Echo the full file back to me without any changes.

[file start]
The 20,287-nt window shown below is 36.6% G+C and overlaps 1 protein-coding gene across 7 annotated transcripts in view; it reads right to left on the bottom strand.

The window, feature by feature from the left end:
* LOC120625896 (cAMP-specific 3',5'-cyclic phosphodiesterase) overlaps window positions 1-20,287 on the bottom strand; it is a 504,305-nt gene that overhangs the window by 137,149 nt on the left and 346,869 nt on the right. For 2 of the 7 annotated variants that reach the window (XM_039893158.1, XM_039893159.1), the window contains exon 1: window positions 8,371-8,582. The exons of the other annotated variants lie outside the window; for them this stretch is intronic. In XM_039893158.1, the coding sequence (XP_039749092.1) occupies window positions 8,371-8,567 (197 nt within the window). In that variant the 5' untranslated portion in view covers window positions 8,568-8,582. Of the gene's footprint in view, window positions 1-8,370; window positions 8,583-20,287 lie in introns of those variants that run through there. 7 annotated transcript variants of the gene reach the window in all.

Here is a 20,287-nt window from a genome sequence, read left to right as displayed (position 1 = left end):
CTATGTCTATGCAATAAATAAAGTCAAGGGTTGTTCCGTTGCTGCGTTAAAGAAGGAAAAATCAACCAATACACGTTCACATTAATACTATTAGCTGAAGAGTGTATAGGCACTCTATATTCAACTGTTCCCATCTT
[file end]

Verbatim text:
The 20,287-nt window shown below is 36.6% G+C and overlaps 1 protein-coding gene across 7 annotated transcripts in view; it reads right to left on the bottom strand.

The window, feature by feature from the left end:
* LOC120625896 (cAMP-specific 3',5'-cyclic phosphodiesterase) overlaps window positions 1-20,287 on the bottom strand; it is a 504,305-nt gene that overhangs the window by 137,149 nt on the left and 346,869 nt on the right. For 2 of the 7 annotated variants that reach the window (XM_039893158.1, XM_039893159.1), the window contains exon 1: window positions 8,371-8,582. The exons of the other annotated variants lie outside the window; for them this stretch is intronic. In XM_039893158.1, the coding sequence (XP_039749092.1) occupies window positions 8,371-8,567 (197 nt within the window). In that variant the 5' untranslated portion in view covers window positions 8,568-8,582. Of the gene's footprint in view, window positions 1-8,370; window positions 8,583-20,287 lie in introns of those variants that run through there. 7 annotated transcript variants of the gene reach the window in all.

Here is a 20,287-nt window from a genome sequence, read left to right as displayed (position 1 = left end):
CTATGTCTATGCAATAAATAAAGTCAAGGGTTGTTCCGTTGCTGCGTTAAAGAAGGAAAAATCAACCAATACACGTTCACATTAATACTATTAGCTGAAGAGTGTATAGGCACTCTATATTCAACTGTTCCCATCTT